I wrote a blog post a few years ago about how I stick to resolutions, and the biggest part of it for me is that I have commitment devices in place. I charge myself money, or I have a workout buddy, etc.

https://anomalily.net/stickingtoresolutions/

I absolutely love this book by Nick Winter about how to “hack” your motivation

and this one by lauren vanderkam:

I also have a bit of an all-or-nothing thinking issue (I talked about this in a show) but I use that to my advantage - I track data and streaks for things I care about. I have practiced German every single day for over 5 years - and I know because of my two 800-day duolingo streaks. I hate losing a streak.

I struggle with discipline when I don’t have enough energy. I find that energy management is about 90% of it for me. While it takes discipline to make YouTube videos- my creative hobby that has been going through a regular cycle of abandonment - the biggest issue for me is that the work of them WILL happen when I have time and a enough sleep. But they’re the first thing to fall off the plate when I don’t.

Okay, so the answer? A combination of commitment devices, data tracking, and doing things ahead of time when my willpower is strong.

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I’ve seen this idea in multiple books. When building a habit, set yourself up for success. The habit of the habit is more important than the habit itself. Make it easy to achieve 30-60 days in a row. If you miss one day, tell yourself it’s no big deal, you’ll get back into it the next day. Shaming yourself interferes with habit formation.

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I think we need to define discipline. I feel like there are two things that people mean with discipline, and one is doing a thing regularly even when you don’t want to and the other is delayed gratification, so doing stuff that sometimes takes a while to be really gratifying.

I kind of think discipline (in the sense of doing things really regularly even when you aren’t in the mood) like a side effect and not a goal itself? Like I am “disciplined” about fitness…because if I’m not I will immediately suffer physical consequences. I’m also “disciplined” about cooking, because I love it and it makes me feel good and it helps me save money which makes me happy, so when I don’t feel like cooking I still do it…because I have the motivation to do it because it’s what I really want. I was also “disciplined” about ballet because it was (at the time) the love of my life and my absolute passion, so it was easy to make myself get up early for rehearsals and say no to other things that would take away from it. It was natural!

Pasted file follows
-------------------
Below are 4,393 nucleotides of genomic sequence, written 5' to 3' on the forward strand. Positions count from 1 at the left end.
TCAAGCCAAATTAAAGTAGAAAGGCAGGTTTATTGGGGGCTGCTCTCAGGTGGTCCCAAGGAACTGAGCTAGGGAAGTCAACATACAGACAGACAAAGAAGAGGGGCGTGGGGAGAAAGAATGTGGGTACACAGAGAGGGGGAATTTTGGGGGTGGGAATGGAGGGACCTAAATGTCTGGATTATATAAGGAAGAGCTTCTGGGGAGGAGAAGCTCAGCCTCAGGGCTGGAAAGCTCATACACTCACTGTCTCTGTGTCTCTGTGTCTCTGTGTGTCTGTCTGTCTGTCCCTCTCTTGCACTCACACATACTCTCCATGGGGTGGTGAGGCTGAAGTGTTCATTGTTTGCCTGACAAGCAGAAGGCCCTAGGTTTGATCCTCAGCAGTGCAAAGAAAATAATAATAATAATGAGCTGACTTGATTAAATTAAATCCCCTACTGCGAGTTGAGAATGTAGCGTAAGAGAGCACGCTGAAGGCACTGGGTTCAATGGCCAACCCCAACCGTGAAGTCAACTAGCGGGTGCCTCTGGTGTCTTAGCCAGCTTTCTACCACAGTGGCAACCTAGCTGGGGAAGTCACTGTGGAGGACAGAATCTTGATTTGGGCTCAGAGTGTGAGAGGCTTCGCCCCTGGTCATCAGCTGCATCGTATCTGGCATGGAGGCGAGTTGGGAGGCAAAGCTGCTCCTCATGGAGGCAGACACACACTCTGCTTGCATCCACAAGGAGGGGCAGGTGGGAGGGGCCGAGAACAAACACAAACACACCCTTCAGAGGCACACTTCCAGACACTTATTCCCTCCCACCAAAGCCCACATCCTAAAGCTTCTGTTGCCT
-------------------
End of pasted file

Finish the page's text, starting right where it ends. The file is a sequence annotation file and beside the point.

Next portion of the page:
By contrast, I was not very disciplined about studying in college…because I could get away with the bare minimum and still get good grades. I wasn’t interested in the courses and I didn’t have to be disciplined, so I wasn’t. I’m also not disciplined about things like having a schedule, because I don’t like having a set schedule and my life is such that I don’t have to have one. Yet, when I had to work full-time I was “disciplined” enough to get up at 6:00 am every single day, do cooking on a certain day of the week at a certain time, etc. I was able to be disciplined enough to have a schedule…because I had to have one.

I really liked the idea of learning to draw, but I couldn’t develop the discipline to do it. That’s not because I lack discipline, it’s because I didn’t actually want it enough. I didn’t enjoy the learning process, and I didn’t really want to put in the time required to get good…I just wanted to be good. I’ve learned not to fight this when it’s something nonessential. I let it go and chalk it up to not a thing I care enough about at the moment! So, I don’t see my inability to draw today as a reflection of my discipline level but of my interest level. I don’t have the interest level needed, I like the idea of an rdaneel0 who draws quietly alone and creates beautiful art…but that’s not rdaneel0 today! Today rdaneel0 wants to use feel-good time for climbing or cooking or making friends! It’s a preference, not a failing.